Special schools could be forgiven for thinking the department is ableist given that they are routinely treated as less important than their mainstream peers, writes Dr Lauran Doak
Amid the widespread frustration of families and teachers struggling with the Department for Education’s rapidly changing COVID-19 education contingency plans, none can be more justified than those who care for disabled children. This cohort is consistently a post-hoc afterthought in COVID-19 briefings which contain provision for mainstream primaries, mainstream secondaries, and colleges only.
For the 147,329 children in England who are currently educated in non-mainstream settings including special(ist) schools, alternative provision (AP), and Pupil Referral Units (PRUs), families, teachers and school leaders alike are left speculating on social media about the government’s likely plans for them. This is not good enough.
On 30 December the Education Secretary provided an update on the re-opening of schools. Primary schools (with a few exceptions) would return on 4 January while secondary schools would have a staggered return. Non-mainstream settings were eventually remembered in an update released at 5:50pm on New Year’s Eve, requiring them to open the following Monday, leaving them no time to plan for the asymptomatic testing despite the government’s own acknowledgement of the ‘additional operational and logistical challenges’ involved in testing students with learning disabilities. By this point, some special schools had already taken a unilateral decision to close and announced it to parents.
In any case, this advice was then superseded in the Prime Minister’s address to the nation on Monday evening. ‘All’ schools (that is, mainstream primaries, mainstream secondaries and colleges only) were now to be closed. Once again, there was no mention of specialist settings.
It should be a government priority, not an afterthought
Williamson and Johnson both reiterated that ‘vulnerable children and children of key workers’ should have access to a school place. According to the latest government definition of ‘vulnerable’, the category encompasses children who hold Education Health and Care Plans (EHCPs). These are typically issued to children with the most significant level of disability, currently 3.3% of children in England. Offering places to such a small minority may sound feasible (even with compromised staffing levels) until you consider that in special schools 97.9 per cent of children have EHCPs. Effectively, special schools are asked to stay open at near-full capacity, a situation the government does not appear to have fully considered.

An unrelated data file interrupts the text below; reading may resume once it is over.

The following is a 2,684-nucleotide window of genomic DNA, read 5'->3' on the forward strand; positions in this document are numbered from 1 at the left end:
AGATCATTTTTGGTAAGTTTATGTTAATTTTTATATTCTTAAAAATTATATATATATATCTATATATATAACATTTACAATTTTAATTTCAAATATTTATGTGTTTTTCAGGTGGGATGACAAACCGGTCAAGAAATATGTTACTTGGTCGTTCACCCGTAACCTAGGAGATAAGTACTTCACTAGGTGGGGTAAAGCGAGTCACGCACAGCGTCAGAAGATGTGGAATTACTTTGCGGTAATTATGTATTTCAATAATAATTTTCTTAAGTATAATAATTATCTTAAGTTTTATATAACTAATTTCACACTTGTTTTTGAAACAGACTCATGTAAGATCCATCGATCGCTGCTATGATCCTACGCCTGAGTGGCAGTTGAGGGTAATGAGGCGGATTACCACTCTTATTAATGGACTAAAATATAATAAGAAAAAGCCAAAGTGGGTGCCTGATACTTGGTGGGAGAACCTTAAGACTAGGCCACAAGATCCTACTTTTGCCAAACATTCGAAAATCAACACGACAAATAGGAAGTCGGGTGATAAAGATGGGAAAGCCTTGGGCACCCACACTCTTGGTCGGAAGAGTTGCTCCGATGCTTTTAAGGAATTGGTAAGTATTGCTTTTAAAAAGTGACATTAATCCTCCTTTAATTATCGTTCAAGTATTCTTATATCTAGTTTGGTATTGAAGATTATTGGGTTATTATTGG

Regrettably, the same situation unfolded in Lockdown 1.0 and lessons have not been learned. In May 2020 a group of colleagues from Nottingham Trent University together with local stakeholder organisations submitted a report to the Commons Education Select Committee on the impact of Covid on education and children’s services. We noted that despite the government requirement that children with EHCPs should be in school during the March lockdown, special schools did not feel able to provide this for 97.9 per cent of their school population. As a result, many admitted only children of key workers or those deemed ‘vulnerable’ for child protection reasons, and/or offered only part-time hours.
This repeated tendency to overlook non-mainstream settings in policy can be linked to wider theoretical debates around ‘special education’. The very existence of the term ‘Special Educational Needs’ may involve a process of ‘othering’ certain children who are perceived to fall outside of the remit of general legislation, policy and practice. It could also be attributed to ‘ableism’, where value is placed primarily on children who are perceived as belonging on a trajectory leading to economically active citizenship. Some may balk, but what other conclusions should be drawn from ten months of persistent governmental neglect?
It’s time we began to mean what we say. ‘All schools’ needs to mean all schools. It should be routine practice for education contingency frameworks to account for all settings where education is delivered. Providing clarity and feasible planning for the settings which educate those with the most significant disabilities, working in close consultation with special school leaders, should be a government priority rather than an afterthought. Families of disabled children are placed under immense strain during lockdown and school places should be available to them, but special schools need well-planned support from government in order to deliver this. This will not happen while they remain a casual afterthought.